Some of you might not know this about me, but I’ve struggled with psoriasis for pretty much my whole life. It was a big part of my body and self-image issues as a teenager, and can still be really frustrating. But I’ve learned a lot from leading dermatologists and other doctors’ advice, plus from just living with this for years and figuring out what works.
First up, a big disclaimer. I’m not a doctor or dermatologist, nor do I have any medical training (except I think I did a first aid workshop a while back). I have “just” lived with psoriasis for my whole life and have learned some tricks to keep it under control. I haven’t used any prescription products in years, not because my skin is always clear, but just because travel and new doctors means it’s not always easy. Here are some easy ways to manage your psoriasis or other dry skin conditions if you can’t or won’t use something available only with a doctor’s scrawl.
(Another disclaimer: Some of the links below are affiliate links. This means that if you click on them and buy stuff, I might get some cash. But that doesn’t change what I’m recommending, or the content of this article)
Prescription-free skin care for Psoriasis: Find products that work for you
Every sensitive skin is different. In general, I go with a combination of Dove, Neutrogena and some Body Shop products, but for years I couldn’t touch anything from the Body Shop either. RIght now, on my body, I alternate between the Almond Milk and Honey Body Butter
from the Body Shop, and just plain old petroleum jelly
, either the brand name Vaseline stuff I get for cheap or even the no-name dollar store stuff if necessary. On my face, I use Neutrogena day
Avoid creams or lotions with perfumes as these can irritate skin and are often a sign of harsher chemicals contained within. Try to avoid rough scrubs – while it might feel nice to exfoliate, it can just upset your skin even more, especially if you’re experiencing a flare up.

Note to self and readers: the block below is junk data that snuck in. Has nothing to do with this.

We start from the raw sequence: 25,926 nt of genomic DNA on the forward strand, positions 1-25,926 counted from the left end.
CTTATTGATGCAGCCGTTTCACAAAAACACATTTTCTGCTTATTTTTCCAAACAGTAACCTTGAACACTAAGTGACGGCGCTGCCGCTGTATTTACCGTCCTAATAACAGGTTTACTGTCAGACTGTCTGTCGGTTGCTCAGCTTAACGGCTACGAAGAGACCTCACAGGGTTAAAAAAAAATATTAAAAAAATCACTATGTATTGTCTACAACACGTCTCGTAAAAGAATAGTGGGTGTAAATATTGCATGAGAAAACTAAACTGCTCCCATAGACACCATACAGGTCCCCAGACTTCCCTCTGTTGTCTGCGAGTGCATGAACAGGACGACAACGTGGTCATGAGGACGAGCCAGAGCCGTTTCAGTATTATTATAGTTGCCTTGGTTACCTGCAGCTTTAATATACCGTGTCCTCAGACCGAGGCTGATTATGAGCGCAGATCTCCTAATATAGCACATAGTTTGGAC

Apply moisturizer thoroughly after every shower or bath
Once you’ve found a body lotion that you like, prepare to buy it in bulk for these next instructions. Apply moisturizer thoroughly after every shower or bath. Lotions should be applied while your skin is still damp/wet. This helps to prevent your skin from drying out, as well as ensures maximum absorption when your skin is open to it.
Cling wrap helps to keep the lotion in
In the event of a flare-up, slather a generous amount of lotion on your skin and cover with cling wrap before bed. You might feel like leftovers and overheat sometime in the middle of the night, but the cling wrap helps to keep the lotion in and you will wake up with the best absorption possible.
Scalp flare-ups are particularly difficult to treat.
Be sure to buy a cold tar shampoo
to help remove flakes. In the evening before bed (or whenever you’re comfortable going with greasy hair for a bunch of hours), you can rub your favorite oils into your scalp. It is really gross and greasy, and if you do it before bed you might want to sleep with some sort of head covering, but it can help to moisturize and soften your scalp, loosening scales and letting the shampoo get to the affected areas.
Light treatment can be a miracle cure
I went for a bunch of UVB treatment and it was fantastic. However, you will need to go regularly (2-4 times per week) for a few months to see best results. Remember, psoriasis is still a chronic condition and even if light treatment takes it all away, if you stop treatment, it can all return again.
Getting into the sun can also help psoriasis
Related to light treatment, getting into the sun can also help psoriasis. However, you will still want to use sun protection in general, but the UVB can be excellent for clearing up flare-ups and preventing future issues. Have fun trying to change your hair parting throughout the day to get as much sun on the whole of your scalp as possible.
Drink plenty of water
Drink plenty of water. It sounds silly, but remember that keeping your skin hydrated also works from within; the better hydrated you are in general, the better your chances of keeping your skin from drying out.
Be aware of these potential pitfalls
Finally, be sure to find out your specific triggers. Alcohol, smoking, and stress are all known triggers for psoriasis, so just be aware if your skin flares up particularly after a big night out or a rough week at work. While it’s not always possible to avoid these triggers altogether, at least be aware of these potential pitfalls means that you can better prepare for them.
I quit smoking just because of my psoriasis, and I do notice that things get worse after I’ve had a bit to drink. But mainly, stress, breastfeeding
, and other triggers were the hardest for me. Prescription-free skin care for psoriasis isn’t always easy, but it is doable.
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